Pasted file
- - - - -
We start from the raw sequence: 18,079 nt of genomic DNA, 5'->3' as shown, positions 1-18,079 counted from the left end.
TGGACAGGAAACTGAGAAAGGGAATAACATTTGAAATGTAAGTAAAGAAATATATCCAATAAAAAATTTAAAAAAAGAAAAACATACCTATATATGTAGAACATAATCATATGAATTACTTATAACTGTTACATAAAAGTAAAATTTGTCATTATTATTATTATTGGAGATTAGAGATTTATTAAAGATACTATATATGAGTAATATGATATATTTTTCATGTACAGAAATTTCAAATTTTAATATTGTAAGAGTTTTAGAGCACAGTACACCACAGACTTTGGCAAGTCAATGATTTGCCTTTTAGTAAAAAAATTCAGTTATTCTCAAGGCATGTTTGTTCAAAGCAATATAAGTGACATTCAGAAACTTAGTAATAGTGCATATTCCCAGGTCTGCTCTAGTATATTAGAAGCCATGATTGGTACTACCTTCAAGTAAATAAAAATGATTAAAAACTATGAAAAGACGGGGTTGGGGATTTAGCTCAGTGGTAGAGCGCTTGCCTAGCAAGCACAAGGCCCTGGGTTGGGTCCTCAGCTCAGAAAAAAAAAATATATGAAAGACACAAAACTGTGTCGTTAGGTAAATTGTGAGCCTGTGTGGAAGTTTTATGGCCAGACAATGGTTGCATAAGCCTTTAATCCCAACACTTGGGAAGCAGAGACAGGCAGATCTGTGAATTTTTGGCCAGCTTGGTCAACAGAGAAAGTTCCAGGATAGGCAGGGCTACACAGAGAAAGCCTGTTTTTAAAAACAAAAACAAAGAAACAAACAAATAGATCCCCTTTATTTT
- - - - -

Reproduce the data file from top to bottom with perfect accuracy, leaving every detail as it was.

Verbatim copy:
We start from the raw sequence: 18,079 nt of genomic DNA, 5'->3' as shown, positions 1-18,079 counted from the left end.
TGGACAGGAAACTGAGAAAGGGAATAACATTTGAAATGTAAGTAAAGAAATATATCCAATAAAAAATTTAAAAAAAGAAAAACATACCTATATATGTAGAACATAATCATATGAATTACTTATAACTGTTACATAAAAGTAAAATTTGTCATTATTATTATTATTGGAGATTAGAGATTTATTAAAGATACTATATATGAGTAATATGATATATTTTTCATGTACAGAAATTTCAAATTTTAATATTGTAAGAGTTTTAGAGCACAGTACACCACAGACTTTGGCAAGTCAATGATTTGCCTTTTAGTAAAAAAATTCAGTTATTCTCAAGGCATGTTTGTTCAAAGCAATATAAGTGACATTCAGAAACTTAGTAATAGTGCATATTCCCAGGTCTGCTCTAGTATATTAGAAGCCATGATTGGTACTACCTTCAAGTAAATAAAAATGATTAAAAACTATGAAAAGACGGGGTTGGGGATTTAGCTCAGTGGTAGAGCGCTTGCCTAGCAAGCACAAGGCCCTGGGTTGGGTCCTCAGCTCAGAAAAAAAAAATATATGAAAGACACAAAACTGTGTCGTTAGGTAAATTGTGAGCCTGTGTGGAAGTTTTATGGCCAGACAATGGTTGCATAAGCCTTTAATCCCAACACTTGGGAAGCAGAGACAGGCAGATCTGTGAATTTTTGGCCAGCTTGGTCAACAGAGAAAGTTCCAGGATAGGCAGGGCTACACAGAGAAAGCCTGTTTTTAAAAACAAAAACAAAGAAACAAACAAATAGATCCCCTTTATTTT